It’s well known that we make judgements about anything – resumes, attractiveness, interests – within seconds. Websites are no different. We’re in a constant state of scanning & analyzing web content, trying to decide what we like and whether a page is worth a deeper look. This all comes down to visuals. You can have exceptionally well-written, witty, quirky, and downright interesting things to say, but you can also undermine all of that with a poorly-designed website. And here’s the thing: in the words of Austin Kleon, “Creativity is subtraction.” So no, you don’t need to worry yourself over fancy HTML and things like that, especially if web design isn’t your forte. Make it simple, stupid!
The following are three food websites that I love, each with a different design. Some are a little more complicated than others. But all of them are methodical, like a clean, organized kitchen. And if we’re going to take this metaphor and run with it, make your design simple and accessible, make your kitchen neat & clean, so that you can get up to some mischief. So that you can be creative, and messy, and ultimately have something to show for it. Did I also mention these food photographs are…amazing? Avoid the urge to stroke your screen.
Love & Lemons is a blog run by a couple based in Austin. Everything about the site, from the programming to photography to design, is a joint effort. It has a wonderfully quirky, retro design (I adore the font they use) and they have an ideal number of photos per post. This is something I think is pretty important: unless all of your photos are well-lit, sharp, and serve your “step-by-step” purpose well, keep it under 4. Some bloggers use more photos to take an instructional approach, like the Pioneer Woman. In most cases, though, they end up superfluous, and a burden to your reader.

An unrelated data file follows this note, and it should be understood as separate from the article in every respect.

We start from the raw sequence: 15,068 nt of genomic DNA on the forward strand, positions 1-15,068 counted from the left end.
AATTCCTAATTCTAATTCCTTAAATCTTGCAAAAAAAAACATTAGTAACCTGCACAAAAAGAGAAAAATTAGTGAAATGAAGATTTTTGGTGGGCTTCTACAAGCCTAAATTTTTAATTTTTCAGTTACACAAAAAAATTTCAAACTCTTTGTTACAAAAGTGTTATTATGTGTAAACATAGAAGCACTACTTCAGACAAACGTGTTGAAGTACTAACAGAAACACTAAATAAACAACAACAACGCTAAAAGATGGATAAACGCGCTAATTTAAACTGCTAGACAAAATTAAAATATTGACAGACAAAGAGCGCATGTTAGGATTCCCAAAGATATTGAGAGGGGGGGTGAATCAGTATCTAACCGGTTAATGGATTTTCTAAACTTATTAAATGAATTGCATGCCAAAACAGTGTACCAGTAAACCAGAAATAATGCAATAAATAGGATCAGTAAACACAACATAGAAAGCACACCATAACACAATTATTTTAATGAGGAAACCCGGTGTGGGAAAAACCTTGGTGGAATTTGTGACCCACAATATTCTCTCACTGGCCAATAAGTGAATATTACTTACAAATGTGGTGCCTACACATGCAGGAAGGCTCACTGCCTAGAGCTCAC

Fashionably Bombed is a mixologist blog run by two sisters. The site showcases their love of candy, colors, and creativity. They’re not afraid to amp up the saturation, get a little crazy with fonts, and wear sombreros. Their site is always a treat to visit, and the design is fun but doesn’t get out of hand a la 90’s Geocities. Scrolling through all of their juicy-looking drinks wakes you from your desk job food-porn surfing. All you want to do is fast-forward to Friday and grab a bathing suit and a blender.
From the Source is a website I got wind of thanks to Twitter, and I’m so glad I did. Michael Lamotte photographs local food, identifying the vendor and the source in an attempt to “promote small, local food purveyors and foster appreciation.” The site is at its most minimal, like a gallery, allowing one to focus only on the photos. At first I was struck by Lamotte’s photos are they are all black-and-white. Normally, color is essential for conveying the nature of food. But Lamotte’s photos are meant to be focused on in a deeper way, beautiful meditations on texture and light. Spend time with these photographs, and you begin to see things – the ripples and lines of slab bacon, the fractal-like pattern of romanesco broccoli, a portabello mushroom that Ansel Adams would have loved.